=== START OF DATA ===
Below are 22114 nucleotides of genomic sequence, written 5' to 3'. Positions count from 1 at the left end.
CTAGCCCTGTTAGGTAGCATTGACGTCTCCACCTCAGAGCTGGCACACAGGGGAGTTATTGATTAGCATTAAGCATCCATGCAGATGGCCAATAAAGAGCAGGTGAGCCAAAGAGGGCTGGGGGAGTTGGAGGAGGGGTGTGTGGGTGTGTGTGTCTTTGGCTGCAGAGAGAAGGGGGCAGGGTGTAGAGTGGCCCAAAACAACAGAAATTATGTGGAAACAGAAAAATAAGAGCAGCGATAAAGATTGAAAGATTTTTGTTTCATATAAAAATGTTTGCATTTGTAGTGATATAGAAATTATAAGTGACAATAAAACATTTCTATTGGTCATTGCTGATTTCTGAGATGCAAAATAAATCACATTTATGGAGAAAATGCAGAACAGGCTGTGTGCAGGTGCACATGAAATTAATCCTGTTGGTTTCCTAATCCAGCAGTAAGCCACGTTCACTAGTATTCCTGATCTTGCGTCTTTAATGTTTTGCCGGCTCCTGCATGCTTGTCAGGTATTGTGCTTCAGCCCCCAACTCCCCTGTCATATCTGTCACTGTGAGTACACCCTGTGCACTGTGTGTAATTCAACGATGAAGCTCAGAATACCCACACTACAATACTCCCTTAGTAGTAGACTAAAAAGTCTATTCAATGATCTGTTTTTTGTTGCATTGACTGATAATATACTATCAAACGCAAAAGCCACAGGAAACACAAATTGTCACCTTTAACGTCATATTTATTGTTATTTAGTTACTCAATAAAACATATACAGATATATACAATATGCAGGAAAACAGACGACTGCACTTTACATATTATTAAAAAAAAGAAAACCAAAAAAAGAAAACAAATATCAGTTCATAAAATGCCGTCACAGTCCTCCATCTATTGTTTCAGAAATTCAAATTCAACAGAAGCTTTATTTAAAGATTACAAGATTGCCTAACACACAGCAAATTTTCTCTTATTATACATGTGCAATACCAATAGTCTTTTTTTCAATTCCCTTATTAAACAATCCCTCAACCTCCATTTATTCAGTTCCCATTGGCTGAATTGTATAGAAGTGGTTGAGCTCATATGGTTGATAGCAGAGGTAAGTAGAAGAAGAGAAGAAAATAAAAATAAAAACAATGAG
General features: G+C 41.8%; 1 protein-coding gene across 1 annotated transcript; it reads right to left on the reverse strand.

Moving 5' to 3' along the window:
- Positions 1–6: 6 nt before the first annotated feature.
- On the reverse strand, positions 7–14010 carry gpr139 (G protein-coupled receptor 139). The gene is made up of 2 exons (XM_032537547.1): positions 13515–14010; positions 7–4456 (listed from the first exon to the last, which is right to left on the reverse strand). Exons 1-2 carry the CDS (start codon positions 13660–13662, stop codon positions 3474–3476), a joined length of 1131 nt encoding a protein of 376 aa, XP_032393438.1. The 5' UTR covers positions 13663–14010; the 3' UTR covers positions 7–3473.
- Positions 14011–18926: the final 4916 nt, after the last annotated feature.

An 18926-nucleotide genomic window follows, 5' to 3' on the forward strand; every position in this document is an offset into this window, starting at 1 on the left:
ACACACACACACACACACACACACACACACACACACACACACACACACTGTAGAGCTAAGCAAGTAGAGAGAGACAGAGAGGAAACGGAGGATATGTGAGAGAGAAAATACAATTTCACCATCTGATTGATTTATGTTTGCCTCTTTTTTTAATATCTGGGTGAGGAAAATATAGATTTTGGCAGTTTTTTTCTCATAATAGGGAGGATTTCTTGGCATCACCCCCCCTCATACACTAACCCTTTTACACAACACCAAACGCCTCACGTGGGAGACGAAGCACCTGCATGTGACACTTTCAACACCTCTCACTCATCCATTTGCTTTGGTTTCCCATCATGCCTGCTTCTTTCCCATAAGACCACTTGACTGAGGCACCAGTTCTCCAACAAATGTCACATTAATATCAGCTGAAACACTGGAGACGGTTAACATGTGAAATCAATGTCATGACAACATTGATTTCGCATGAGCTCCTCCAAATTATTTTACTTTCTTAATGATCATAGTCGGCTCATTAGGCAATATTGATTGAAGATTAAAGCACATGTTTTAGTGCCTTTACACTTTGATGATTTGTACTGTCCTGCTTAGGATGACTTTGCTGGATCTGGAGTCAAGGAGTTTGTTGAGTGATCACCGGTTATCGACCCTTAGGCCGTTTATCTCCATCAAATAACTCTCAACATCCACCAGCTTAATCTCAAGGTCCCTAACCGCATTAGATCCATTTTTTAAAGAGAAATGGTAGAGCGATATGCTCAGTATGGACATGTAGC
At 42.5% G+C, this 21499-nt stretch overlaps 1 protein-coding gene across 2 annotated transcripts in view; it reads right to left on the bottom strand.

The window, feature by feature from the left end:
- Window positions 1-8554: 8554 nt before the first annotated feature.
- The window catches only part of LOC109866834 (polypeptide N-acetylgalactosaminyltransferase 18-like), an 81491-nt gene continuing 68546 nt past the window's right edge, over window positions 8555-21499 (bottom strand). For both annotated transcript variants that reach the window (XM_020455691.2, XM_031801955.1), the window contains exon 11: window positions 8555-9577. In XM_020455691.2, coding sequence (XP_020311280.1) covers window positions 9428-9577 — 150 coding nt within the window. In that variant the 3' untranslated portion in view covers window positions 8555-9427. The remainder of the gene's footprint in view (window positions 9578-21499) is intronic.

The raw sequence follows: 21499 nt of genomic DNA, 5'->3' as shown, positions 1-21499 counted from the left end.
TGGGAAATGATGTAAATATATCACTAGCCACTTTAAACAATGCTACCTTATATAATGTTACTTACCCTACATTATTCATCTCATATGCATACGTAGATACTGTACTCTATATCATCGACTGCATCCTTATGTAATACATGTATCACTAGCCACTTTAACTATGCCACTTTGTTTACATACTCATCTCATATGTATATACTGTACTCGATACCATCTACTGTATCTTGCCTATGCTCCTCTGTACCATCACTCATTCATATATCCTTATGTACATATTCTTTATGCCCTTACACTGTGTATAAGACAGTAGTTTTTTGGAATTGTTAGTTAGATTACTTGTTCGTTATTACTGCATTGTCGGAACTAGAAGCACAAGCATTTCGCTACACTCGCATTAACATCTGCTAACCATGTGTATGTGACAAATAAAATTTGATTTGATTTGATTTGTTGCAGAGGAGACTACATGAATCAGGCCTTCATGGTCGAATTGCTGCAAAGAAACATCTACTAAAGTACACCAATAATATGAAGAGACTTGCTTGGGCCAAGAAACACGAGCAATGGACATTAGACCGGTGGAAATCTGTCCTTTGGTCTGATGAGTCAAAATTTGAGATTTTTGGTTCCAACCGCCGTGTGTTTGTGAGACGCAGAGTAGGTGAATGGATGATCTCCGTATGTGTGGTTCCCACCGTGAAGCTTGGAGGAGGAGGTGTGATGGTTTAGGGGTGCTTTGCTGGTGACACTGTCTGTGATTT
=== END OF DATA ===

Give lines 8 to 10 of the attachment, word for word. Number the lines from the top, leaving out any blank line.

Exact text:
An 18926-nucleotide genomic window follows, 5' to 3' on the forward strand; every position in this document is an offset into this window, starting at 1 on the left:
ACACACACACACACACACACACACACACACACACACACACACACACACTGTAGAGCTAAGCAAGTAGAGAGAGACAGAGAGGAAACGGAGGATATGTGAGAGAGAAAATACAATTTCACCATCTGATTGATTTATGTTTGCCTCTTTTTTTAATATCTGGGTGAGGAAAATATAGATTTTGGCAGTTTTTTTCTCATAATAGGGAGGATTTCTTGGCATCACCCCCCCTCATACACTAACCCTTTTACACAACACCAAACGCCTCACGTGGGAGACGAAGCACCTGCATGTGACACTTTCAACACCTCTCACTCATCCATTTGCTTTGGTTTCCCATCATGCCTGCTTCTTTCCCATAAGACCACTTGACTGAGGCACCAGTTCTCCAACAAATGTCACATTAATATCAGCTGAAACACTGGAGACGGTTAACATGTGAAATCAATGTCATGACAACATTGATTTCGCATGAGCTCCTCCAAATTATTTTACTTTCTTAATGATCATAGTCGGCTCATTAGGCAATATTGATTGAAGATTAAAGCACATGTTTTAGTGCCTTTACACTTTGATGATTTGTACTGTCCTGCTTAGGATGACTTTGCTGGATCTGGAGTCAAGGAGTTTGTTGAGTGATCACCGGTTATCGACCCTTAGGCCGTTTATCTCCATCAAATAACTCTCAACATCCACCAGCTTAATCTCAAGGTCCCTAACCGCATTAGATCCATTTTTTAAAGAGAAATGGTAGAGCGATATGCTCAGTATGGACATGTAGC
At 42.5% G+C, this 21499-nt stretch overlaps 1 protein-coding gene across 2 annotated transcripts in view; it reads right to left on the bottom strand.